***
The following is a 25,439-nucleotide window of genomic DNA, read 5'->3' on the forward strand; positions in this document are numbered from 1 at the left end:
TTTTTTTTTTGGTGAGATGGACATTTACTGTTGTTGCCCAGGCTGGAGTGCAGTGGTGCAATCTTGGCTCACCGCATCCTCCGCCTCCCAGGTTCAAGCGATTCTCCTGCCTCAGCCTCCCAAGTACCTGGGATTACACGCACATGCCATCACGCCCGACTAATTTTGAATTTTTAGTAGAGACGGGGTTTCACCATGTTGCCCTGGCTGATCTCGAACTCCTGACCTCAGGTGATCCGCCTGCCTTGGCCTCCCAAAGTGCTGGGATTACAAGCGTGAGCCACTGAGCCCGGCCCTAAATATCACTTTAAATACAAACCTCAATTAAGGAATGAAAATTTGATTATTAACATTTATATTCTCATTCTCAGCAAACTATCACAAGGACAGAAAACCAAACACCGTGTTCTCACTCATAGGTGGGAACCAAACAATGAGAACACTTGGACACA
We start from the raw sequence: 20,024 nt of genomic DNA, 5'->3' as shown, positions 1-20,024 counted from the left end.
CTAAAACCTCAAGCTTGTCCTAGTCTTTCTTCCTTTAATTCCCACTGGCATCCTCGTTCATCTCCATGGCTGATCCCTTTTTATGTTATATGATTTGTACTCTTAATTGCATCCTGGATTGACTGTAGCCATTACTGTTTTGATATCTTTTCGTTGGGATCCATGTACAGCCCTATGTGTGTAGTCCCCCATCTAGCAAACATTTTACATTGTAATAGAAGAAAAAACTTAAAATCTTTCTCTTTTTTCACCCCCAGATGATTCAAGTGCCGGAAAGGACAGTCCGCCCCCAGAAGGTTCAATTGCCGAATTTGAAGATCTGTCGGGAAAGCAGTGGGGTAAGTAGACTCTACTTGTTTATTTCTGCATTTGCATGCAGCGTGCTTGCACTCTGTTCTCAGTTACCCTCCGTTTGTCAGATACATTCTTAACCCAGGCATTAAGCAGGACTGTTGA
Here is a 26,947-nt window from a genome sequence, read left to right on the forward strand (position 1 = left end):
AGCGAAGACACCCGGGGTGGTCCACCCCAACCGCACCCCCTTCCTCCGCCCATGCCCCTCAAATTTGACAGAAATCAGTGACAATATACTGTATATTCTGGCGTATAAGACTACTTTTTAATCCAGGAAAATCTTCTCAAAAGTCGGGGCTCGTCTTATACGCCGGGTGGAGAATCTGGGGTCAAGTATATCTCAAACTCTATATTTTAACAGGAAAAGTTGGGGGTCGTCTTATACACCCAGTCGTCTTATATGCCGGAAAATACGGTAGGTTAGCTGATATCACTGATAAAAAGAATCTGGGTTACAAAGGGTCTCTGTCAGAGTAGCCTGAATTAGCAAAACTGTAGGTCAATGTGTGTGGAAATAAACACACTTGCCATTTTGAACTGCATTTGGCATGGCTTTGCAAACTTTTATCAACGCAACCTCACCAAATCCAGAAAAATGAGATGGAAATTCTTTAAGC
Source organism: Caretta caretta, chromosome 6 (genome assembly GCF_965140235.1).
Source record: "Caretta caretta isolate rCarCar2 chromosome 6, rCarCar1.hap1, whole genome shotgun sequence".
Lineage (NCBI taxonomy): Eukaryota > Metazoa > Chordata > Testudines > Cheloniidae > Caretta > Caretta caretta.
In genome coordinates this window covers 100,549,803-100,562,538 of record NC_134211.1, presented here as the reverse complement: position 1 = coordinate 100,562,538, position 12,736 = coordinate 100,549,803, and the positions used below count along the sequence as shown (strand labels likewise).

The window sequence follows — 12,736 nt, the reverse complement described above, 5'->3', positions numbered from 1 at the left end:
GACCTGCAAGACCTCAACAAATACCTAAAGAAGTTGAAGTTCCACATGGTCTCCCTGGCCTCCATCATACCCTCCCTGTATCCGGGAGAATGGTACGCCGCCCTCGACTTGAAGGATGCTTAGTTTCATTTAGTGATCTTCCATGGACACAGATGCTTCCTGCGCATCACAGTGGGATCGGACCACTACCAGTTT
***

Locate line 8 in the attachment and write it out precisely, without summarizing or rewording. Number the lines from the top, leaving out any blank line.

Source record: "Caretta caretta isolate rCarCar2 chromosome 6, rCarCar1.hap1, whole genome shotgun sequence".